As Trump’s Attorney, Michael Cohen’s Loyalty Matters More Than His Lawyering

This isn’t the worst scandal Trump is facing right now, but there could be serious consequences — particularly for Cohen. If these claims are proven true, he could be disbarred. It all raises the question: Why doesn’t Trump, a billionaire, have a better lawyer?

.. Cohen said that as executive VP he “oversaw business dealings globally.” He described his role as “special counsel” as “family fix-it guy,” but others have used more aggressive nicknames, calling him Trump’s “pit bull,” “Ray Donovan,” or “Tom,” as in Tom Hagen, Vito Corleone’s consigliere in the Godfather films.
“It means that if somebody does something Mr. Trump doesn’t like, I do everything in my power to resolve it to Mr. Trump’s benefit,” Cohen said in 2011. “If you do something wrong, I’m going to come at you, grab you by the neck and I’m not going to let you go until I’m finished.”
.. Cohen was instrumental in laying the groundwork for Trump’s political career, launching a website ( in an effort to spark interest in drafting him into the 2012 GOP race, and flying to Iowa on Trump’s private jet to meet GOP operatives there.
.. A source told the Daily Beast that Cohen was disappointed when he wasn’t offered a spot in Trump’s White House.“He wasn’t expecting attorney general, but he was holding out for a senior job that would have also allowed him to continue being an attack dog for the president,” the source said.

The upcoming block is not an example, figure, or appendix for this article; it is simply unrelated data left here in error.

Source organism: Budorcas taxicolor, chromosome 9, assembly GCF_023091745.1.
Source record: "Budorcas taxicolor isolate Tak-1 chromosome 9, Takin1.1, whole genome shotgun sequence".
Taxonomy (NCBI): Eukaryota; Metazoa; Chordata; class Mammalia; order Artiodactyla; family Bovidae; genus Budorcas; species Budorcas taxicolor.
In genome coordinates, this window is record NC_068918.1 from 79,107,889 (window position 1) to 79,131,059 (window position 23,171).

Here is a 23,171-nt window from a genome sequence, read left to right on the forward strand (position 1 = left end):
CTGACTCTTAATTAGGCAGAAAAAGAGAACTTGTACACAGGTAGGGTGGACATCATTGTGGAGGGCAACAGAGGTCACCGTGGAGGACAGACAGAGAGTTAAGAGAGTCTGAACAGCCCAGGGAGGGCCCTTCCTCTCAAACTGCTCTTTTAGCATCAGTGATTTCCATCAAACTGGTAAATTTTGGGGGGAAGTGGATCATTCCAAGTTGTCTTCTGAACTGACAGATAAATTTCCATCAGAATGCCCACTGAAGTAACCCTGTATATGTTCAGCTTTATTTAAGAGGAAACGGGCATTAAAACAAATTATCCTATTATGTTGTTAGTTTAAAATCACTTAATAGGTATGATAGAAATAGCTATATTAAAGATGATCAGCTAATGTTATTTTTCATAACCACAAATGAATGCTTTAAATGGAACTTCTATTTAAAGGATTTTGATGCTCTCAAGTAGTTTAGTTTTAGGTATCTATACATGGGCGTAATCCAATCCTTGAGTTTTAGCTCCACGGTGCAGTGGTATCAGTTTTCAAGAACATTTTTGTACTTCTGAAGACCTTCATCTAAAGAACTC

.. when underscoring his undying devotion to Trump in comments to reporters (for instance: “I’m the guy who would take a bullet for the president”).
.. “I feel guilty that he’s in there right now almost alone …” Cohen told Vanity Fair in September. “There are guys who are very loyal to him that would have gone in, but there was a concerted effort by high-ranking individuals to keep out loyalists.”

Guide to Allyship: Boots & Sandles: How to handle mistakes

If you decide to become an ally, but refuse to acknowledge that your words and actions are laced with oppression, you’re setting up yourself to fail. You will be complicit in the oppression of those you purport to help. You are not truly an ally.


.. Imagine your privilege is a heavy boot that keeps you from feeling when you’re stepping on someone’s feet or they’re stepping on yours, while oppressed people have only sandals. “Ouch! You’re stepping on my toes!” How do you react?

Because we can think more clearly about stepping on someone’s literal toes than we usually do when it comes to oppression, the problems with many common responses are obvious:

  • Centering yourself: “I can’t believe you think I’m a toe-stepper! I’m a good person!”
  • Denial that others’ experiences are different from your own: “I don’t mind when people step on my toes.”
  • Derailing: “Some people don’t even have toes, why aren’t we talking about them instead?”
  • Refusal to center the impacted: “All toes matter!”
  • Tone policing: “I’d move my foot if you’d ask me more nicely.”
  • Denial that the problem is fixable: “Toes getting stepped on is a fact of life. You’ll be better off when you accept that.”
  • Victim blaming: “You shouldn’t have been walking around people with boots!”
  • Withdrawing: “I thought you wanted my help, but I guess not. I’ll just go home.”